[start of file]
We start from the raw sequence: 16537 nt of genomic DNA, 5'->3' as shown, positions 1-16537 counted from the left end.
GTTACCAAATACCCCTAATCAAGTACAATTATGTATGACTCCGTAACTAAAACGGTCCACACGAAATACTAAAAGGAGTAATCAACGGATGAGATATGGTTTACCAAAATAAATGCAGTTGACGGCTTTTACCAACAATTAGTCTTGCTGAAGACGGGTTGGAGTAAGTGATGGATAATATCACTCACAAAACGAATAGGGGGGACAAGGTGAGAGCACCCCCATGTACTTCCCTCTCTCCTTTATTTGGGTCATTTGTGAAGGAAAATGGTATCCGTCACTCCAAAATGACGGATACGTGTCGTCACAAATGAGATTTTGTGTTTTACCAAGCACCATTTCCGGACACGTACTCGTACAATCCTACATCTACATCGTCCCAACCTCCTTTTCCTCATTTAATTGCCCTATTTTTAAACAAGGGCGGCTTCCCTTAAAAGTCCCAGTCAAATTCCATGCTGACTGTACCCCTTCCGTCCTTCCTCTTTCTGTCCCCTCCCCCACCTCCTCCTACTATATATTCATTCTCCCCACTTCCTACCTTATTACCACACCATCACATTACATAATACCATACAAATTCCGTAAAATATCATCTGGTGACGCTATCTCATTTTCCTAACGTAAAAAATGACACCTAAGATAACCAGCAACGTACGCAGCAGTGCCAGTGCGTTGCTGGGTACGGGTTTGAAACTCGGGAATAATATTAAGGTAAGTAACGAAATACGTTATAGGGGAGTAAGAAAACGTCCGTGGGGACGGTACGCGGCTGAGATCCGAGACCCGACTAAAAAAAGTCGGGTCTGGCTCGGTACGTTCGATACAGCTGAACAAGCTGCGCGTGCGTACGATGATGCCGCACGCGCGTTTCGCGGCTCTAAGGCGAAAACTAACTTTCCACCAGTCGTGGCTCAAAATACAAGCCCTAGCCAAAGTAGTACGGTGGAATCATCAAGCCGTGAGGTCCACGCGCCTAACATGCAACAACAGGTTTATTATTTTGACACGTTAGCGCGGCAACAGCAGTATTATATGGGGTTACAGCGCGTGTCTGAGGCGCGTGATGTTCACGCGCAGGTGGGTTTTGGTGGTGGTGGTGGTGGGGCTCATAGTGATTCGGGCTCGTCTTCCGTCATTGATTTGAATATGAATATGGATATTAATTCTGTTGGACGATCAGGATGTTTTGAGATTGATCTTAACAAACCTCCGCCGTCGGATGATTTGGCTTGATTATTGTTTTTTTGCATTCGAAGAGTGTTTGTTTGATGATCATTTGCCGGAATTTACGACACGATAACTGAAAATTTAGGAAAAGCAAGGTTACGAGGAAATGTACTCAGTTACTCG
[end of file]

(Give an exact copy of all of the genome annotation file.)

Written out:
We start from the raw sequence: 16537 nt of genomic DNA, 5'->3' as shown, positions 1-16537 counted from the left end.
GTTACCAAATACCCCTAATCAAGTACAATTATGTATGACTCCGTAACTAAAACGGTCCACACGAAATACTAAAAGGAGTAATCAACGGATGAGATATGGTTTACCAAAATAAATGCAGTTGACGGCTTTTACCAACAATTAGTCTTGCTGAAGACGGGTTGGAGTAAGTGATGGATAATATCACTCACAAAACGAATAGGGGGGACAAGGTGAGAGCACCCCCATGTACTTCCCTCTCTCCTTTATTTGGGTCATTTGTGAAGGAAAATGGTATCCGTCACTCCAAAATGACGGATACGTGTCGTCACAAATGAGATTTTGTGTTTTACCAAGCACCATTTCCGGACACGTACTCGTACAATCCTACATCTACATCGTCCCAACCTCCTTTTCCTCATTTAATTGCCCTATTTTTAAACAAGGGCGGCTTCCCTTAAAAGTCCCAGTCAAATTCCATGCTGACTGTACCCCTTCCGTCCTTCCTCTTTCTGTCCCCTCCCCCACCTCCTCCTACTATATATTCATTCTCCCCACTTCCTACCTTATTACCACACCATCACATTACATAATACCATACAAATTCCGTAAAATATCATCTGGTGACGCTATCTCATTTTCCTAACGTAAAAAATGACACCTAAGATAACCAGCAACGTACGCAGCAGTGCCAGTGCGTTGCTGGGTACGGGTTTGAAACTCGGGAATAATATTAAGGTAAGTAACGAAATACGTTATAGGGGAGTAAGAAAACGTCCGTGGGGACGGTACGCGGCTGAGATCCGAGACCCGACTAAAAAAAGTCGGGTCTGGCTCGGTACGTTCGATACAGCTGAACAAGCTGCGCGTGCGTACGATGATGCCGCACGCGCGTTTCGCGGCTCTAAGGCGAAAACTAACTTTCCACCAGTCGTGGCTCAAAATACAAGCCCTAGCCAAAGTAGTACGGTGGAATCATCAAGCCGTGAGGTCCACGCGCCTAACATGCAACAACAGGTTTATTATTTTGACACGTTAGCGCGGCAACAGCAGTATTATATGGGGTTACAGCGCGTGTCTGAGGCGCGTGATGTTCACGCGCAGGTGGGTTTTGGTGGTGGTGGTGGTGGGGCTCATAGTGATTCGGGCTCGTCTTCCGTCATTGATTTGAATATGAATATGGATATTAATTCTGTTGGACGATCAGGATGTTTTGAGATTGATCTTAACAAACCTCCGCCGTCGGATGATTTGGCTTGATTATTGTTTTTTTGCATTCGAAGAGTGTTTGTTTGATGATCATTTGCCGGAATTTACGACACGATAACTGAAAATTTAGGAAAAGCAAGGTTACGAGGAAATGTACTCAGTTACTCG